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January 08, 1916 - Image 1

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The Michigan Daily, 1916-01-08

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THE DAILY
$1E50
NEWllS OF THlE WORLI) AND
T1111,'CAMPUS

The

Michigan

Daily

Phones :--Editorial 2414
Business80
TELEGRAPH SERVICEBBy 'THE
NEW YORK SUN

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-. rr~~~-- ----------.----. ---- -- ~ --- - -- -

VOL. XXVI, NO. 71,

ANN ARBOR, MICHIGAN, SUNDAY, JANUARY 8, 1916.

PRICE FIVE C

PLANS COMPLETED
FOR BIG VARSITY,
TRACK MEETING!

B N 'R LM E, .FA I GRELL, ROwE M ' I l ,IIS E K R

ANI)
1O,

FRESHMEN URGED 10 ATTEND
.'1 e l Work for Candidates Corn-
wences Tom orrow Afternoon
for First Time
Preparations for the big Varsity
track meeting which will be held Tues-'
day evenig at 7:00 for all men in-
terested in the spaing sport have been
complete(l. Four speakers have been
selected for the occasion, and they will
endeavor to arouse the enthusiasm of
the men present in several phases of
track work.
Philip G. Bartelme, athletic director,
will outline the work for the season.
and in addition will give the men an
idea of what meets may be expected
to be held for the Varsity athletes.
Coach "Steve" Farrell will tell the
men something of track here and else-
where, and the existing conditions.
while Intramural Director Rowe will
be on hand to advise candidates of the
importance of interclass track teams
as .an asset to future Michigan Var-
sities. The last speaker will be Cap-
tlin "Hal" Smith. "Hal" will inform'
those present of the importance of a
large list of aspirants in each depart-
ment of the sport, as with the few real
stars which this year's team is ex-
pected to produce it will be necessary
that a big field be entered in each
event if Michigan hopes to finish as
her supporters figure she should finish.
Freshmen are invited to attend this
meeting, as it is in no way restricted
to those who are trying out for Var-
sity positions this season. It is
hoped that, inasmuch as the freshmen
have not as yet shown any stars in
(Continued on Page Six)
10O QUELL STRIKE
i iiSines s Section Totally Destroyed;
houses Burned and Looted by
Frenzied Strikers

Gargoyle Military
Number Out Soon
Under a suggestive color scheme of
red and black, the Military Training
number of the Gargoyle will make its
appearancet on the campus January
21. P1reparations have been completed
which will go far toward making this
issue one of the snappiest of the
year. The cover design is a two-color
drawing by D. T. Hoffman, '19M, and
will show--well, wait and see.
A double page drawing showing the
campus as it will appear under the
bustle and stir of military life has
been prepared by Harry Leach, 16E.
Many other .special features will por-
tray military training in its relation
to M~fichigan's campus, the purpose
being to enliven this much-discussed
topic, and bring up some aspects of
the subject which may have been
omitted from the more serious dis-
cussions appearing of late. Plans
have been made for an issue of 1200
copies and it is anticipated that this
number will no more than supply the
demand.
Raiser's Iealth ileported Improved
Rome, Jan. 3.-Optimistic news re-
garding the kaiser's health reached
the Vatican from Switzerland today.
These reports said that the emperor
was still feverish and was kept in-
doors as a precautionary measure, but
was attending to business of state, es-
pecially in connection with the prep-
aration for a war council to be held
at Berlin at the end of the month.
SPEAKS AT UNION
Noted College Lecturer and Railway
Engineer to Repeat Popular
Address Today
WILL TA &Li AT "Y" MEETING
Willard Beahan, of Cleveland, Ohio,
well known lecturer, will speak at the
Union. meeting at 3:00 o'clock this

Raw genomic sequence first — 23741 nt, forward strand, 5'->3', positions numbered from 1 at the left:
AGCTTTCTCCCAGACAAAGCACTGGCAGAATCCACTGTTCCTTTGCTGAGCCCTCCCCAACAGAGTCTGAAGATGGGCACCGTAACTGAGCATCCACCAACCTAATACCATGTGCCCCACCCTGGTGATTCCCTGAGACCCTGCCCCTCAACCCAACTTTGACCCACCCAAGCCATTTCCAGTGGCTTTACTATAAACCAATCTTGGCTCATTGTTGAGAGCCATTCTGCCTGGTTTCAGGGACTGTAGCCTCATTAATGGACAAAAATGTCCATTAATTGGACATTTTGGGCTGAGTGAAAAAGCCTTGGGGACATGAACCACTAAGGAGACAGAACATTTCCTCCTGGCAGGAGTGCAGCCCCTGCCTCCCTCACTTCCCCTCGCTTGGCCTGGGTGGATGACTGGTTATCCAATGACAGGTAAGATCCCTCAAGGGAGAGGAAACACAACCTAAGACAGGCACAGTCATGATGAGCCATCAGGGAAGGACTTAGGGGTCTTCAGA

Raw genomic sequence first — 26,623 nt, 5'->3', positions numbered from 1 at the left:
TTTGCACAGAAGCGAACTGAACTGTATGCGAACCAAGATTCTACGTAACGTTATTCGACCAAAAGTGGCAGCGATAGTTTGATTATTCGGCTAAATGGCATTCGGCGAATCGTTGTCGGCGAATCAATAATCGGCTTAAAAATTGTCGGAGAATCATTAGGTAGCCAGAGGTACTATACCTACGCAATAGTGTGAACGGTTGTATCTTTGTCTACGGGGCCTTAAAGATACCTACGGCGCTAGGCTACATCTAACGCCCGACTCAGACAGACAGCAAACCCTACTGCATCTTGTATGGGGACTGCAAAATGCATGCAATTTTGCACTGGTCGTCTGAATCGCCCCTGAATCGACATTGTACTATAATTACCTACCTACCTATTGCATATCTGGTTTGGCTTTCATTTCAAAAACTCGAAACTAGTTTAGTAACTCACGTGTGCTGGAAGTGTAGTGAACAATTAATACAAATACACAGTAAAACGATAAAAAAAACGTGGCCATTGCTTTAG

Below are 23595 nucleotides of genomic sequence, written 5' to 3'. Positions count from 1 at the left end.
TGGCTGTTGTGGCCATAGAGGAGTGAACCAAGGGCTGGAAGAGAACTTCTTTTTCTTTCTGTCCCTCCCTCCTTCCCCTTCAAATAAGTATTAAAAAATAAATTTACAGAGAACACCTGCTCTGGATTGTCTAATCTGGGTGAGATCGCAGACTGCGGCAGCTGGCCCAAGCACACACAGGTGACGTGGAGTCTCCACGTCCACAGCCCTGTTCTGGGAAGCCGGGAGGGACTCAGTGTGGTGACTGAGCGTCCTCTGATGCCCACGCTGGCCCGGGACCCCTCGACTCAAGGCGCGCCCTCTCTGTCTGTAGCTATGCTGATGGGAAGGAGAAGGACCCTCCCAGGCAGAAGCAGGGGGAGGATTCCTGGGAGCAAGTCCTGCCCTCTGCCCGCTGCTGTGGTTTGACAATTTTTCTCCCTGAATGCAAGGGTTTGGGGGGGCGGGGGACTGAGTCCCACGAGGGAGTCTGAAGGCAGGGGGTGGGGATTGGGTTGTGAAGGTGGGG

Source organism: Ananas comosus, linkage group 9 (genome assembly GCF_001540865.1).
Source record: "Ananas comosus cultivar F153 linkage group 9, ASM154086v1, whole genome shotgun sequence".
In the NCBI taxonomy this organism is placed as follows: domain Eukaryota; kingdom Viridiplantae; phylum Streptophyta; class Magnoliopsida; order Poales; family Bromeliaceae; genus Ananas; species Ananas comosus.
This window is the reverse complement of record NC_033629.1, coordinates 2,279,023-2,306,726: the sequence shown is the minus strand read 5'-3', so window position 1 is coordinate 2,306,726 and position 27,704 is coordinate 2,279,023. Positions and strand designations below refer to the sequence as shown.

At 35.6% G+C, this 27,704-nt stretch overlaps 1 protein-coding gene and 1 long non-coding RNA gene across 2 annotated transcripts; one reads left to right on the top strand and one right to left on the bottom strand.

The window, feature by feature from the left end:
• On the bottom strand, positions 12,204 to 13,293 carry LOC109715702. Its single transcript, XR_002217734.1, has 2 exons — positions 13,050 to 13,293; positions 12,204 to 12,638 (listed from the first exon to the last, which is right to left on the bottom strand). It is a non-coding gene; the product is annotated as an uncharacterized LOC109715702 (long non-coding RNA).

afternoon on the same subject that he
presented in Ann Arbor last year.,
"Watchman, Tell Us of the Night."
Mr. Beahan is also scheduled to
speak on "The New Beatitude" at the
"Y" meeting to be held in the Arcade
theater this evening at 6:30 o'clock.
The speaker is not only recognized
as a leading college lecturer but as!
one of the foremost railway engineers

SENIOR LAW TAKE S
BODY OF KORN TO
PARENTS_*IN WEST
LOSS OF THEIR FELLOW MEMBER
TIIROWS GLOOM OVER
FRATERNITY
SERVICES HEL AT FRATERNITY'

D)row ned
by1

Man's Companion Uninjured
Long Struggle in Icy
Waters of River

:1'
>F
>:
ti

*** *t * * * * *
Partial List of the Death Toll
of the Huron River in bRe-
cent Years
Leslie Butterfield, grad, May 2,
1912.
John Henry Bacon, '15, March
30, 1913, canoeing.
Archibald J. Crandall, '16,
March 30, 1913, canoeing.
Ella Rysdorp, '15, March 30,
1913, canoeing.
Paul Sampson, '14, May 17, 1913,
canoeing.
Irving -Al. Fennell, summer ses-
sion, July 3, 1915.
Harold F. Korn, '17L, January 7,
191(, skating.
* **** * *

Y(OUNVSTiWN SUE NE OF RlOTIN
East Youngstown, Ohio, Jan 8.-
With 2,000 zcldicrs patrolling the
streCts tonight; after a session of
rioting and conflagration during
which the business section was re-
dured to ruiis and hundreds of houses
devoured by flames, quiet and order
atain prevail.
The tell of the mob violence will
exceeJ $i,500,000, with but slight
hope of retrieving the loss by insur-
ance as the policies carry riot
clauses in them. Business men yes-
terday l:ossssed of means today find
themelves penniless.
Had heavy guns directed their bom-
bardment against buildings in the
ddwntown section, the damage could
not have been any more appalling.
aorrh is now being made for looters,
n2 :ouse~ te Pouse hunt resulted in
1 ~ worth If pl ude being recov-
er. More than ,1 men at whose
sthe stolen goodr were recov-
S e in jail. very effort will be
_ oleaders of the mob
t in the rioting which
w th~be sabjee of a grand jury in-
d Stbtws pus a i authorities are
p de tumorrouw to conduct an
i mi the burning of a.
I)2c tO'e b.ilidieg. S~-veral thousands
we oad out t striing workers
!.s a ernon, todaky being regular
ay day'. lPaymast er with thousands
f pa. lhoks- we~re - atoned in open
1wts nr the pieant and the workmen
id up and retived their money.
V b demied b' elieials of they
deel company1~ the are indications
hat raations ar-e being made to
U imort srike freakrs. hundreds of
cots wx e bro<ught lnte the mill in a
ial trae, while din,g rooms were
h, td up in diffeint hiOps.

Accompanied by W. C. Mullendore,1
'16L, the body of Harold F. Korn, '17L,1
who Friday night lost his life throughf